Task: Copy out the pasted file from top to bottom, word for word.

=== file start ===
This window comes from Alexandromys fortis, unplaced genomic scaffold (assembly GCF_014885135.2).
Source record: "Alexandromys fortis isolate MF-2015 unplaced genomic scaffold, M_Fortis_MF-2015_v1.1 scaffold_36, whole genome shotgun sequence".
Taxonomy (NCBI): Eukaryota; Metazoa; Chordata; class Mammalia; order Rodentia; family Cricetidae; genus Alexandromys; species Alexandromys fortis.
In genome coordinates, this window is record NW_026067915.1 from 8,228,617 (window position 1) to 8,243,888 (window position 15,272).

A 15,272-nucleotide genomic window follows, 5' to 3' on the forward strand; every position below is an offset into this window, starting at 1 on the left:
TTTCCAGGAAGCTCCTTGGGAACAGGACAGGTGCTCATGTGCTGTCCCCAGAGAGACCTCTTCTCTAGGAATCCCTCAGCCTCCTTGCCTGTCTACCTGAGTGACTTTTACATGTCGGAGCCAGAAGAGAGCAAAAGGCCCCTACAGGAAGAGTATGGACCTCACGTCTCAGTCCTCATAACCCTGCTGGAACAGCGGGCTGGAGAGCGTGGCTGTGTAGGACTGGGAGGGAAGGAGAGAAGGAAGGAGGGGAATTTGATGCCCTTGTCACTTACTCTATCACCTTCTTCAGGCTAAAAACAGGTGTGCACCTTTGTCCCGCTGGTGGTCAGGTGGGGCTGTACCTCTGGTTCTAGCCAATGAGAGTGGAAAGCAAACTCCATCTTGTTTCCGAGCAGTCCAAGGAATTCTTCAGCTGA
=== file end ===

This window comes from Alexandromys fortis, unplaced genomic scaffold (assembly GCF_014885135.2).
Source record: "Alexandromys fortis isolate MF-2015 unplaced genomic scaffold, M_Fortis_MF-2015_v1.1 scaffold_36, whole genome shotgun sequence".
Taxonomy (NCBI): Eukaryota; Metazoa; Chordata; class Mammalia; order Rodentia; family Cricetidae; genus Alexandromys; species Alexandromys fortis.
In genome coordinates, this window is record NW_026067915.1 from 8,228,617 (window position 1) to 8,243,888 (window position 15,272).

A 15,272-nucleotide genomic window follows, 5' to 3' on the forward strand; every position below is an offset into this window, starting at 1 on the left:
TTTCCAGGAAGCTCCTTGGGAACAGGACAGGTGCTCATGTGCTGTCCCCAGAGAGACCTCTTCTCTAGGAATCCCTCAGCCTCCTTGCCTGTCTACCTGAGTGACTTTTACATGTCGGAGCCAGAAGAGAGCAAAAGGCCCCTACAGGAAGAGTATGGACCTCACGTCTCAGTCCTCATAACCCTGCTGGAACAGCGGGCTGGAGAGCGTGGCTGTGTAGGACTGGGAGGGAAGGAGAGAAGGAAGGAGGGGAATTTGATGCCCTTGTCACTTACTCTATCACCTTCTTCAGGCTAAAAACAGGTGTGCACCTTTGTCCCGCTGGTGGTCAGGTGGGGCTGTACCTCTGGTTCTAGCCAATGAGAGTGGAAAGCAAACTCCATCTTGTTTCCGAGCAGTCCAAGGAATTCTTCAGCTGA